If you built a campfire the old-fashioned way, it would look boring and trivial compared with the camping accessories one could use today. However, in extreme circumstances, knowing how to build a perfect campfire the traditional way could mean the difference between life and death.
In the old days, when life was less complicated than it is today, it was essential to know how to build a proper campfire.
Night temperatures can be very unforgiving.
People needed warmth against a cold environment and a fire to prepare their meals.
Besides providing heat, campfires also repelled wild animals. They were often left burning well into the night.
How to Build the Perfect Campfire
I guess the art of making campfires has largely been forgotten. However, any regular camper should still have the skill to make a great campfire the traditional way, no matter what type of camping he does.
Starting a Campfire – the Basics
To start a campfire, you need 3 essential items: a source of heat, oxygen and suitable fuel.
Oxygen – For your fuel to burn, you need to arrange it in such a way that it gets adequate ventilation. You can help this along by fanning a small flame or by blowing onto a glowing coal.
Heat is usually generated for a campfire by friction. There is an assortment of ways to generate this heat – by using flint stones, rubbing two sticks together or even using a magnifying glass. However, these won’t supply you with a welcome cluster of flames if you don’t have the correct fuel.
Fuel is the substance that keeps your fire burning. Finding the correct kind of fuel is integral to your efforts in building and maintaining a campfire. Trying to make a fire by applying the heat source directly to your wood isn’t likely to work; you’re going to need some tinder (kindling).
For tinder, you can use materials such as dry twigs, bark, leaves and sticks. These are easily-combustible substances that burn rapidly and emit enough heat to get a fire going with larger pieces of wood. Use this kindling to start the fire and to help maintain it.
When the Wind is NOT your Best Friend, try a Birthday Candle!
Every regular camper knows that there are times when the wind is so strong that it’s difficult to get your tinder to ignite.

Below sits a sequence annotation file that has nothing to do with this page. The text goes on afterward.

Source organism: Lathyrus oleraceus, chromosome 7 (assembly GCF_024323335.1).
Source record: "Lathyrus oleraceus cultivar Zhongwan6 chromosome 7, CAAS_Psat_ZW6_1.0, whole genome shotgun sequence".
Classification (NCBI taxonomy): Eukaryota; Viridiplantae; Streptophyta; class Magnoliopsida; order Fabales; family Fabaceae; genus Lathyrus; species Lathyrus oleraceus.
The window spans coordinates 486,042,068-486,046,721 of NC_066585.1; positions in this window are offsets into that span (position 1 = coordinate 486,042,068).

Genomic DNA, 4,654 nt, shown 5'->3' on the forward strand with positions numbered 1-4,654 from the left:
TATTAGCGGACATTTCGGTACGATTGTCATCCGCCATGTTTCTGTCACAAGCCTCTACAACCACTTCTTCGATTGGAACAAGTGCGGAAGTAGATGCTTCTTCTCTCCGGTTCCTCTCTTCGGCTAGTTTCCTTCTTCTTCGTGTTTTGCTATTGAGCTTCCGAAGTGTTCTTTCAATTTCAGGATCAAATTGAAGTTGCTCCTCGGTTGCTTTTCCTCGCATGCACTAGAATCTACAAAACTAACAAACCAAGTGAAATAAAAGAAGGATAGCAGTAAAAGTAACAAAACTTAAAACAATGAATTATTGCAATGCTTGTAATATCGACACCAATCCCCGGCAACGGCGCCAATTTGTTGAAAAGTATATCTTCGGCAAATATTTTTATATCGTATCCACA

You strike match after match that keeps blowing out before you can get your fire started. Now here’s a trick that should get your fire going very quickly, using a magic relighting candle:
The Magic Relighting Candles contain a substance that re-ignites the flame (possibly magnesium powder) after it gets blown out. Each time it blows out, it re-ignites itself. Here’s what to do:
Prepare your tinder and get it ready for your fire. Shielding yourself from the wind, light the wick of your Magic Relighting candle and drop it into your tinder.
If the wind blows the candle out, it should re-ignite itself. They are usually able to burn for up to 2 minutes, which should be enough time to get your tinder burning well. From then on, just continue building up your campfire.
It would be a good idea to keep a pack of these as part of your survival kit, just in case.
Common Types of Campfire
Which campfire generates the most heat?
Teepee fires – These are great for building quick fires and can last well into the night. They consume a lot of tinder so you’ll need a good amount of it.
The longer-burning pieces of wood are placed vertically, resting against each other, around the tinder. This ensures that the heat of the burning tinder is generated in a way that helps the larger wood pieces to burn.
This type of fire is good for boiling water as well as a general-purpose campfire.
Pyramid fires – You form a “pyramid” of logs by laying some horizontally together on the ground, then arranging another layer on top of the first, building up layers to gradually form a pyramid.
Although this type of campfire is not so easy to start up, the advantage is that it generates a good amount of charcoal that can be used at a future time. It burns well and makes a stable camping fire.
Parallel fires – With a parallel fire, the tinder is placed between 2 logs. The insides of the logs are kept burning snugly, providing efficient heat for preparing meals.
Star fires – You are sure to remember seeing this type of fire in several Western movies. The logs are arranged like the spokes of a wheel, with tinder placed in the center.
This fire is easy to maintain, although you are required to push the “spokes” towards the center of the fire as the wood burns up.
Practice Makes Perfect!
There are other kinds of campfire too, each one with its specific purpose. As with any other outdoor skill, building and maintaining a campfire takes some practice to “get it right”.
Now that you know how to build a perfect campfire, remember to treat it with respect. It can become your greatest friend or your worst nightmare.
Always follow safety precautions: after using your fire, douse it with water or bury its remains with soil. Fires left unattended could cause serious damage at any time of the year. Take care that nothing that shouldn’t burn gets burned.